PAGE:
Changes to the Trans-Pacific Partnership Agreement (TPP) could force around 50,000 people living with HIV in Vietnam to forgo lifesaving treatment. The TPP is a multilateral free-trade agreement between the US and 11 Asia-Pacific nations, including Australia.
US and European trade officials have been pushing for more restrictive intellectual property rules that would limit compulsory licensing of drugs and grant Big Pharma new rights to facilitate patenting — a move, campaigners fear, could jeopardise access to cheap generic medications in developing nations.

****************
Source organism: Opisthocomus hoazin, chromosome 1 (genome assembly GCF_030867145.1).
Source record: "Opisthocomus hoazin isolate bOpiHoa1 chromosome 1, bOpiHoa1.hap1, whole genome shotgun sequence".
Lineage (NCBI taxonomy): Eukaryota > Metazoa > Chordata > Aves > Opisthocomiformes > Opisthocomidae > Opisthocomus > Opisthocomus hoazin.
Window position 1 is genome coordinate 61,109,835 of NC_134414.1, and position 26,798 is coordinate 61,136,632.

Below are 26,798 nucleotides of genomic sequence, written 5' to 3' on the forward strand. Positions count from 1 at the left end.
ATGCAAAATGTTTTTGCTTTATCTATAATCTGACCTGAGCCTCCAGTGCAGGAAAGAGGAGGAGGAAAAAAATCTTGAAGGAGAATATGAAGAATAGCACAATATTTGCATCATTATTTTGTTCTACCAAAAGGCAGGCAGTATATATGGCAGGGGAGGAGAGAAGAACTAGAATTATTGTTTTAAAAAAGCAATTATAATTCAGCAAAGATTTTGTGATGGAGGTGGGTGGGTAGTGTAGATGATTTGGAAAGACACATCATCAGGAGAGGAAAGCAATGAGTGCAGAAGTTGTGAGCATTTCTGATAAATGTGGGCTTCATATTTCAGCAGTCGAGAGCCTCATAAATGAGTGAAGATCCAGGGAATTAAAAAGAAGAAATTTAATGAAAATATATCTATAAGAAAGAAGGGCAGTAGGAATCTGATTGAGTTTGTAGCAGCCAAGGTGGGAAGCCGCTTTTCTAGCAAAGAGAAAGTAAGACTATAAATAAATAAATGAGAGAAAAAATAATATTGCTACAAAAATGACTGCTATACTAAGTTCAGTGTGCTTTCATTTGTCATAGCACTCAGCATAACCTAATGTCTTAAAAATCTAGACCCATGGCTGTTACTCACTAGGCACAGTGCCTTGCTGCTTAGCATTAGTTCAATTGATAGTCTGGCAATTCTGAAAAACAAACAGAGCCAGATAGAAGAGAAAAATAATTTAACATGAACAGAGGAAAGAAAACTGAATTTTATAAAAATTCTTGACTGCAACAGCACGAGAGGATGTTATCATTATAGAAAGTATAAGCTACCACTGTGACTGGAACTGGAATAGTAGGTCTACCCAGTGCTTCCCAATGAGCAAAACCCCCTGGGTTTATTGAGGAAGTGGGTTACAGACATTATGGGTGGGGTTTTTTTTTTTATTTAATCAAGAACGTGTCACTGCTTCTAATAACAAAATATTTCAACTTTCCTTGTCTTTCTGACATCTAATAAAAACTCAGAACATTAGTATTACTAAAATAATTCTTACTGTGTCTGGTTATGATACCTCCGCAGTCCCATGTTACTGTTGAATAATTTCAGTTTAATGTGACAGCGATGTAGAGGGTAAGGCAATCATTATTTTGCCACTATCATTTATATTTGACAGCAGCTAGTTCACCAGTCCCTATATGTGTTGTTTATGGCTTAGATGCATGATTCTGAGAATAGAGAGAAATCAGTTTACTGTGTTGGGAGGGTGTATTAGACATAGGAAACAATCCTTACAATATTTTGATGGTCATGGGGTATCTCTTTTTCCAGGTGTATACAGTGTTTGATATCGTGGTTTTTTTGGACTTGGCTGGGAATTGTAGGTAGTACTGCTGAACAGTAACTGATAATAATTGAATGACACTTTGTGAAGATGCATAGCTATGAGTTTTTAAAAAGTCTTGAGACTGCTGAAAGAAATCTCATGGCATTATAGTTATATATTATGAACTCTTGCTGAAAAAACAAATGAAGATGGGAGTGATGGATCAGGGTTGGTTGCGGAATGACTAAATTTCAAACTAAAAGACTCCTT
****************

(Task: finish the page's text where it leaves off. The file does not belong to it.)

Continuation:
According to the UN, there are almost 90,000 people living with HIV on treatment in Vietnam. If the intellectual property proposal is implemented, antiretroviral drugs would increase from US$127 to US$501, meaning the Thai government would only be able to provide HIV medication to 30% of PLHIV, down from its current treatment rate of 68%. Activist groups and non-government community organisations denounced the move as “aggressive”.
Conversely, the Obama administration has promised to fight high drug prices in the US. In particular, expensive specialty medicines such as Sovaldi — a new hep C treatment that costs US$84,000.